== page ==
# When you stop at the top of a Ferris wheel

This is a Palisade (or Ten-Cells) puzzle. The rules are:

• Thicken some of the squares' sides so the thick borders outline cells of ten squares apiece.
• Any square with a number in it indicates how many of its sides are thickened. Note that if the square is along a side of the entire diagram, then that side counts as one of the thickened sides.
• Thickened sides can be used only as parts of cell outlines: no thickened side can have both of its sides in the same cell.

You can work it online on Simon Tatham's site if you so choose. (If you press "Solve game" there, you'll be informed "Sorry, I can't solve this puzzle". Nonetheless, it is solvable logically.)

• I couldn't think of a better title and welcome suggestions. (The current one is a line from the song "Palisades Park".) Apr 18, 2021 at 17:30
• FYI, this genre would probably be more commonly recognized as "Ten Cells" (as a parallel to the more well-known "Five Cells" and "Four Cells").
– Deusovi
Apr 18, 2021 at 18:09

Some initial deductions around the edges already give some regions:

We can break in some more with internal clues:

A 1 that's next to two cells of the same region must be part of that region. Similarly, a 3 next to two cells of the same region must not be part of that region.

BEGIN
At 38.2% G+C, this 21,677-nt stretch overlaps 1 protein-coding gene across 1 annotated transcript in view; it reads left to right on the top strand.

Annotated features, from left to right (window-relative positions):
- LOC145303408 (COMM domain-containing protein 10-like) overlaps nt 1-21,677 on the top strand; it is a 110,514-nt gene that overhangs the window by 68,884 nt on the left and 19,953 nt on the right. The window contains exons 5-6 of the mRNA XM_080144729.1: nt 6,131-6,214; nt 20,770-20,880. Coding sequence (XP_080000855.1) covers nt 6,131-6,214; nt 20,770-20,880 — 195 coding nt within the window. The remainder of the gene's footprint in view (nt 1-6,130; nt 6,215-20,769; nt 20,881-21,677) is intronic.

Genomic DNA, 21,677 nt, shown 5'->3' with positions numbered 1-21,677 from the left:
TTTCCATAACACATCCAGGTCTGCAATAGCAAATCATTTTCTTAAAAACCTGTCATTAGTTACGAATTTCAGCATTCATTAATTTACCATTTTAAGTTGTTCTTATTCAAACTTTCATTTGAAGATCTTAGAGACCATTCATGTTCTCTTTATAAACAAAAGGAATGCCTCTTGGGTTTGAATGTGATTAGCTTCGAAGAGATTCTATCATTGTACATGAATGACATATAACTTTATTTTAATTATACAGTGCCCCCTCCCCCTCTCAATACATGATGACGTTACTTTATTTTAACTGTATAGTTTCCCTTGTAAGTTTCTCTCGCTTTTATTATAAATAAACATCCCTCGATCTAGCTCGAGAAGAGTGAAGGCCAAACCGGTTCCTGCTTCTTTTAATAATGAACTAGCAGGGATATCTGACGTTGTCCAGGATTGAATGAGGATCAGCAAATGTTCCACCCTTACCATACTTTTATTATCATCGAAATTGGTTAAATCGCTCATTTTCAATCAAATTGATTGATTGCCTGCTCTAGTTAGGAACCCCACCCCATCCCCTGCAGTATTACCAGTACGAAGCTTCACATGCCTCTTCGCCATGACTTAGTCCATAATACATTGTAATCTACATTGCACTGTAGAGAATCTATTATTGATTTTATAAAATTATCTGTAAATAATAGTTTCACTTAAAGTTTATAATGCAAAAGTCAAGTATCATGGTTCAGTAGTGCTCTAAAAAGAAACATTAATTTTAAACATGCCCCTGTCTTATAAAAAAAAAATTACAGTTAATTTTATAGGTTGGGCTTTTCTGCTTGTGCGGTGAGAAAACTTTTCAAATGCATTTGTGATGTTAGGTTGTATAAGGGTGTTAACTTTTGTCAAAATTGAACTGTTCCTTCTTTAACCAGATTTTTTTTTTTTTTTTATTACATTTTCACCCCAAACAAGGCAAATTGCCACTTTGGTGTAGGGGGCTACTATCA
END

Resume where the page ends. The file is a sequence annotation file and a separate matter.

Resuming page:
Using that logic and avoiding making groups of size more than 10 gives:

Some more clever deductions can lead to the next step:

I've marked off two areas in blue and yellow (and also drawn a temporary diagonal border line). The yellow area has 22 cells; combined with the region of 8 next to it, that makes 30, so the big 8 region must stop there.

Similarly, in the blue area, there are only 13 or 14 cells (depending on whether the 2 is up or down). Either way, at least 6 cells need to stick out, going down the left column. These six cannot be part of the nearby 0's region.

Those six cells are forced to continue this far (because if they used the 3s near the left side, they would stop short). So this drags that region down to the 1, and that 1 completes the region.

And now we can continue with deductions, since both colored regions have been satisfied.

That gives a break-in to the rest of the puzzle:

Continuing with deductions from that point, the top and left sides can be mostly resolved...
Some more easy deductions finish off the top half:

Avoiding the 3s near the bottom cutting off a region too soon gives further progress:

And finally, the unassigned 3 going left would block off the bottom region.

So the solution to the puzzle is: